8. Train from Kansas City [Shangri-Las cover]
9. Home Again
10. Seems to Be
11. After Dark
12. All of the Time
13. What a Way to Die
[Pleasure Seekers cover]
14. Nature Lover

From NME's C86 compilation cassette, downloadable here at Aquarium Drunkard:

15. It's Up to You

From You Trip Me Up flexidisc (January 1990, FLX886, Avalanche Records), downloadable here at Pukekos. Note significant lineup shift for these still-wonderful final releases, with the departure of lead vocalist Alex, bassist and second vocalist Sarah moving over to lead vocals, drummer Laura moving over to bass, and Margarita joining on drums with a full drum kit instead of Laura's usual upright bass and snare:

16. You Trip Me Up [Jesus and Mary Chain cover]
17. The Other One

From Here It Comes (January 1990, Avalanche Records, AGAP001C/AGAP001B), CD single, with "Here It Comes" and "I'd Rather Be With You" downloadable here at I Could Die Tomorrow, and the other two apparently downloadable here, though I'm going off my own CD copy, which is track-downable:

18. Here It Comes
19. I'd Rather Be With You
20. Look Out
21. Too Much Adrenalin

From Big E Power (May 1990, Avalanche Records, AGAP003/AGAP003MC/AGAP003T/AGAP003CD), various formats, including CD single, with first "Big E Power" and "One More Time" downloadable here at I Could Die Tomorrow, and "She Said" downloadable here at Chocolate Bobka, though I can't find the live "Big E Power" online anywhere yet (I'm going off my own copy of the CD, which is track-downable):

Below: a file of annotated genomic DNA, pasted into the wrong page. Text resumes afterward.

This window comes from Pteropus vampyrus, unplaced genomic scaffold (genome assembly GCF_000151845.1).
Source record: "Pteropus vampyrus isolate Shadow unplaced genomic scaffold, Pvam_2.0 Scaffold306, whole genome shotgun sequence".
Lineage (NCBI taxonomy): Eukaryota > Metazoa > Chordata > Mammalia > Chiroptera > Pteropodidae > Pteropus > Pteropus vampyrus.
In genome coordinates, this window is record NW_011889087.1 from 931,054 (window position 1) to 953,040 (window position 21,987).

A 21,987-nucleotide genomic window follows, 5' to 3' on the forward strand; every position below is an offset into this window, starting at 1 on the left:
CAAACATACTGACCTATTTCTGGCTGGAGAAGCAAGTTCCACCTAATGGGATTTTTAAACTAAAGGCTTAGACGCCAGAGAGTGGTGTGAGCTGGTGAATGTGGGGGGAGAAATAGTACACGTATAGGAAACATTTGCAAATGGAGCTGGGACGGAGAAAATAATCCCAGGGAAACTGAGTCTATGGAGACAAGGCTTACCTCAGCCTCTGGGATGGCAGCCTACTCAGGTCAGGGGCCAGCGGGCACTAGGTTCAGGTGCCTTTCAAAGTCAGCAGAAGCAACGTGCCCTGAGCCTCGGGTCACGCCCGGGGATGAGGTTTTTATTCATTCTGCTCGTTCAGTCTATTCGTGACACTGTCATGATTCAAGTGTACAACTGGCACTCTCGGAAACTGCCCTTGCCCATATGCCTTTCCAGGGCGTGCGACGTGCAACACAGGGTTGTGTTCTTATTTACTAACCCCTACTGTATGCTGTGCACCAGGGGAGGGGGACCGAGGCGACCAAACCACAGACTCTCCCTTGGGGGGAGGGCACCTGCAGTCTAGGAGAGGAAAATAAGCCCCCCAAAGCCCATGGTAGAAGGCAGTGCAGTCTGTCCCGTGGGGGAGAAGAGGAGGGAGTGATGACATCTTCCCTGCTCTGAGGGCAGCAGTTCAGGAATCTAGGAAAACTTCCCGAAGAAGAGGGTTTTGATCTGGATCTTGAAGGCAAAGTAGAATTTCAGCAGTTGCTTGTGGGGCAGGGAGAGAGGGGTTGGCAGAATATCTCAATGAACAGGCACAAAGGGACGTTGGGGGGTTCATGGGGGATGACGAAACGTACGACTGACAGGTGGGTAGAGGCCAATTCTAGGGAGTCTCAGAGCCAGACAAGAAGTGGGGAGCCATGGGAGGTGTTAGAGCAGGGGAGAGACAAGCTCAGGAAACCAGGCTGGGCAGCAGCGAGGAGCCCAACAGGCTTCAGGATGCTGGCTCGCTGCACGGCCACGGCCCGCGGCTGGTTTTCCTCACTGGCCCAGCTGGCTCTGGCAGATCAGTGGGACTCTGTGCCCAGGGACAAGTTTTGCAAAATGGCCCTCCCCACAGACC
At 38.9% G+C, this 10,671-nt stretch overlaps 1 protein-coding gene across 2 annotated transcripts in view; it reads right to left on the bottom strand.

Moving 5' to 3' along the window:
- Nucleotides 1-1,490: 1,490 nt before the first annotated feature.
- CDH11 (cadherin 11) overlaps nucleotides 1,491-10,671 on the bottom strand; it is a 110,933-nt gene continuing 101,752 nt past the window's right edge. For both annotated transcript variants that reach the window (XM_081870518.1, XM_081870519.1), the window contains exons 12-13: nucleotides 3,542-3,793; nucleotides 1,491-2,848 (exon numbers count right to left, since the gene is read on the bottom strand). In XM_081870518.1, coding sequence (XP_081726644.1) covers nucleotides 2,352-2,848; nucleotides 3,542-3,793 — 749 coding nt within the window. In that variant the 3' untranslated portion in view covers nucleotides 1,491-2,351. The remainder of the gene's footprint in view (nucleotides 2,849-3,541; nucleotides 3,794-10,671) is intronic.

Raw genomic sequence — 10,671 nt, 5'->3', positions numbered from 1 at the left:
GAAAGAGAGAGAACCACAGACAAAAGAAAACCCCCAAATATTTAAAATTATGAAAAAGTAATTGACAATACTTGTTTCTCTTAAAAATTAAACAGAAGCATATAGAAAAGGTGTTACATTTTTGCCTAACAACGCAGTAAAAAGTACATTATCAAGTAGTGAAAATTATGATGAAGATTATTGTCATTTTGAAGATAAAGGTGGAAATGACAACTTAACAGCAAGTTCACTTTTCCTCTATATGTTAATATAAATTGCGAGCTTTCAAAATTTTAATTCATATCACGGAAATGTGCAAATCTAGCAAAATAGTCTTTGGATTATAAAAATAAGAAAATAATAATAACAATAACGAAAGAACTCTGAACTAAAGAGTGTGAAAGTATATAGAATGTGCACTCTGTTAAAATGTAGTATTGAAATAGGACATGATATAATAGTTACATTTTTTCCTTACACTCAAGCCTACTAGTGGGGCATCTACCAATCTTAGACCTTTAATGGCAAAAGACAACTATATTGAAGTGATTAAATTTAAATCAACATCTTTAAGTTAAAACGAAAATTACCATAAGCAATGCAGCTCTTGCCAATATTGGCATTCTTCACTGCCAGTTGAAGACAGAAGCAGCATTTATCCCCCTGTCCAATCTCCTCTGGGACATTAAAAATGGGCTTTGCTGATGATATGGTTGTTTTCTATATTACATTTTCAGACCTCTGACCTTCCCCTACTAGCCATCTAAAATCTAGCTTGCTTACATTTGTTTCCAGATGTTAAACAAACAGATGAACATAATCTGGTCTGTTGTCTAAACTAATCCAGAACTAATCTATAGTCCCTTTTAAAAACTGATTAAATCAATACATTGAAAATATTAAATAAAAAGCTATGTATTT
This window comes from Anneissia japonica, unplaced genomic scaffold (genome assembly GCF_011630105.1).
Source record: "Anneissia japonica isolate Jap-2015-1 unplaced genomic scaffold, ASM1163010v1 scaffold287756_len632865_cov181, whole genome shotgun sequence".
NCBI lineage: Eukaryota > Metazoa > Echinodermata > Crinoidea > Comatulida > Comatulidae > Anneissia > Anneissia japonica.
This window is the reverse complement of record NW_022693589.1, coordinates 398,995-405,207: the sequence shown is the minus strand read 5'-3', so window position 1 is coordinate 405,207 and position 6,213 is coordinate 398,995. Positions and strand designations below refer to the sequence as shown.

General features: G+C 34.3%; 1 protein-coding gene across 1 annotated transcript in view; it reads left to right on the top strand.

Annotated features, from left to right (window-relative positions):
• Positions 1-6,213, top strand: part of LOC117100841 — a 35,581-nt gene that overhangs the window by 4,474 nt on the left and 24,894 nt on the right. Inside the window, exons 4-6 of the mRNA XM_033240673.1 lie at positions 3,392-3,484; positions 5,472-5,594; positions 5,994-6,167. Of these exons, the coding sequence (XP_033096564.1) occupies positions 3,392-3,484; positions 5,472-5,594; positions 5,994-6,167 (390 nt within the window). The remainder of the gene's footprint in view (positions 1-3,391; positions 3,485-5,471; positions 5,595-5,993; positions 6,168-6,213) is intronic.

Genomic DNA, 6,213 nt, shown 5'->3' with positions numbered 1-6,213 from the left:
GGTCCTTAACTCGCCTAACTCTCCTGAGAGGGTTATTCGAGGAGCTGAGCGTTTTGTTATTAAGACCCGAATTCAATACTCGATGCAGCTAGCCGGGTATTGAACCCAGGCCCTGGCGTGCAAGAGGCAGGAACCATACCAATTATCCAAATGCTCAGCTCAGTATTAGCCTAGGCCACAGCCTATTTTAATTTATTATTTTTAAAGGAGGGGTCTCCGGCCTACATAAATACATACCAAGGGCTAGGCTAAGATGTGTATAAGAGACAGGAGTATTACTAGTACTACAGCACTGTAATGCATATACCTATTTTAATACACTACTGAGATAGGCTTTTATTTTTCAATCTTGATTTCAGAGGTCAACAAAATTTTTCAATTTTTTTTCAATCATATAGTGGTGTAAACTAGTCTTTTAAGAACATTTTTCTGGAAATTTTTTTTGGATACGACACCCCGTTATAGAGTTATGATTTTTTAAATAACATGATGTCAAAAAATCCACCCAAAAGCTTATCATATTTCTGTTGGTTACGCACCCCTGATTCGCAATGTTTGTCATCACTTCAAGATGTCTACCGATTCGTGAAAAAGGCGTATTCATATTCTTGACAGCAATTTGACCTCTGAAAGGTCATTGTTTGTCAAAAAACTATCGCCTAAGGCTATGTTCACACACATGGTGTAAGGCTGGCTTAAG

22. Big E Power
23. She Said
[Beatles cover]
24. One More Time
25. Big E Power

(The Pleasure Seekers' 1965 classic "What a Way to Die")
Drawn from these Shop Assistants links: Tom Bartlett's page, Wikipedia entry, 17 Seconds post, I Could Die Tomorrow, Merry Swankster, MySpace page, a discography, ilx, with more here, here, here, here, and a live remembrance/review and photo at Fruitier Than Thou. Send suggestions and links if you have them--info on this band has exploded online over the past decade.

"I never knew which cartel I worked for"

(Poster for a missing 15-year-old girl from Juarez, Mexico, 2008, reproduced in Zanzana Knowledge and Expression)
Buy a subscription to Harper's and read the new article by Charles Bowden,
"The Sicario: A Juarez Hit Man Speaks." It's an interview with a former State Police commander in Juarez, Mexico.